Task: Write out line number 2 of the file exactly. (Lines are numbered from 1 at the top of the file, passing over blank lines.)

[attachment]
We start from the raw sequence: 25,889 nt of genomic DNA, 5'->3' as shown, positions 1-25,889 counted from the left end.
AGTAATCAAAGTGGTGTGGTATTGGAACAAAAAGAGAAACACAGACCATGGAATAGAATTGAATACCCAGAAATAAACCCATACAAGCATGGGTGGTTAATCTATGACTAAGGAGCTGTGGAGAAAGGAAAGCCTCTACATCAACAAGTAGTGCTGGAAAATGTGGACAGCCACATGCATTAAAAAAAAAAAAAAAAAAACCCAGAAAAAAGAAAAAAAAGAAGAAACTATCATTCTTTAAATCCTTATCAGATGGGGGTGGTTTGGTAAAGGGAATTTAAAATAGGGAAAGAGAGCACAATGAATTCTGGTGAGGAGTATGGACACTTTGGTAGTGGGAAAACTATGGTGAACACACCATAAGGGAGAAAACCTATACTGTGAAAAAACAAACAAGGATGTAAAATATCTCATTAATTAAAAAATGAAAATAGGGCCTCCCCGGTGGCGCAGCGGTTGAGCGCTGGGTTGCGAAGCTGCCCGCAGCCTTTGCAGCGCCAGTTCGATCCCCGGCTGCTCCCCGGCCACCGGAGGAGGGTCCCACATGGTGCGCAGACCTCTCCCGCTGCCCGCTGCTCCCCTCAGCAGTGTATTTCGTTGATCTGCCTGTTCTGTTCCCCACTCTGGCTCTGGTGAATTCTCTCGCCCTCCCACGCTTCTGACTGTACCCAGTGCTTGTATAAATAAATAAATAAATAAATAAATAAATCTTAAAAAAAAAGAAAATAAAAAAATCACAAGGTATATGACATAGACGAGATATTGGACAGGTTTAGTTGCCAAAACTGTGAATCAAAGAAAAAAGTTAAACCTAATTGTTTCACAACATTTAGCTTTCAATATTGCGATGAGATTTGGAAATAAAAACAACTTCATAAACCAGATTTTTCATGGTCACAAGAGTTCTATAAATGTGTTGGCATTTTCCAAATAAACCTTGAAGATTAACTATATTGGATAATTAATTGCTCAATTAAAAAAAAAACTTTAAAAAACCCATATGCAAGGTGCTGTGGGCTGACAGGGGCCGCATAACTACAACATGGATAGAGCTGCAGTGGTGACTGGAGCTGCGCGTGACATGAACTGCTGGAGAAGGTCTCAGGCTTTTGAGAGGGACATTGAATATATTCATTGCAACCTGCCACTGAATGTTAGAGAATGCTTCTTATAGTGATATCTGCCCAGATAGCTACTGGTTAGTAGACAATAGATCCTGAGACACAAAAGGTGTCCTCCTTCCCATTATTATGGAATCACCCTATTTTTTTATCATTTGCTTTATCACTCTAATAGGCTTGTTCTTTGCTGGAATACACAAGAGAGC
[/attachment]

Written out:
AGTAATCAAAGTGGTGTGGTATTGGAACAAAAAGAGAAACACAGACCATGGAATAGAATTGAATACCCAGAAATAAACCCATACAAGCATGGGTGGTTAATCTATGACTAAGGAGCTGTGGAGAAAGGAAAGCCTCTACATCAACAAGTAGTGCTGGAAAATGTGGACAGCCACATGCATTAAAAAAAAAAAAAAAAAAACCCAGAAAAAAGAAAAAAAAGAAGAAACTATCATTCTTTAAATCCTTATCAGATGGGGGTGGTTTGGTAAAGGGAATTTAAAATAGGGAAAGAGAGCACAATGAATTCTGGTGAGGAGTATGGACACTTTGGTAGTGGGAAAACTATGGTGAACACACCATAAGGGAGAAAACCTATACTGTGAAAAAACAAACAAGGATGTAAAATATCTCATTAATTAAAAAATGAAAATAGGGCCTCCCCGGTGGCGCAGCGGTTGAGCGCTGGGTTGCGAAGCTGCCCGCAGCCTTTGCAGCGCCAGTTCGATCCCCGGCTGCTCCCCGGCCACCGGAGGAGGGTCCCACATGGTGCGCAGACCTCTCCCGCTGCCCGCTGCTCCCCTCAGCAGTGTATTTCGTTGATCTGCCTGTTCTGTTCCCCACTCTGGCTCTGGTGAATTCTCTCGCCCTCCCACGCTTCTGACTGTACCCAGTGCTTGTATAAATAAATAAATAAATAAATAAATAAATCTTAAAAAAAAAGAAAATAAAAAAATCACAAGGTATATGACATAGACGAGATATTGGACAGGTTTAGTTGCCAAAACTGTGAATCAAAGAAAAAAGTTAAACCTAATTGTTTCACAACATTTAGCTTTCAATATTGCGATGAGATTTGGAAATAAAAACAACTTCATAAACCAGATTTTTCATGGTCACAAGAGTTCTATAAATGTGTTGGCATTTTCCAAATAAACCTTGAAGATTAACTATATTGGATAATTAATTGCTCAATTAAAAAAAAAACTTTAAAAAACCCATATGCAAGGTGCTGTGGGCTGACAGGGGCCGCATAACTACAACATGGATAGAGCTGCAGTGGTGACTGGAGCTGCGCGTGACATGAACTGCTGGAGAAGGTCTCAGGCTTTTGAGAGGGACATTGAATATATTCATTGCAACCTGCCACTGAATGTTAGAGAATGCTTCTTATAGTGATATCTGCCCAGATAGCTACTGGTTAGTAGACAATAGATCCTGAGACACAAAAGGTGTCCTCCTTCCCATTATTATGGAATCACCCTATTTTTTTATCATTTGCTTTATCACTCTAATAGGCTTGTTCTTTGCTGGAATACACAAGAGAGC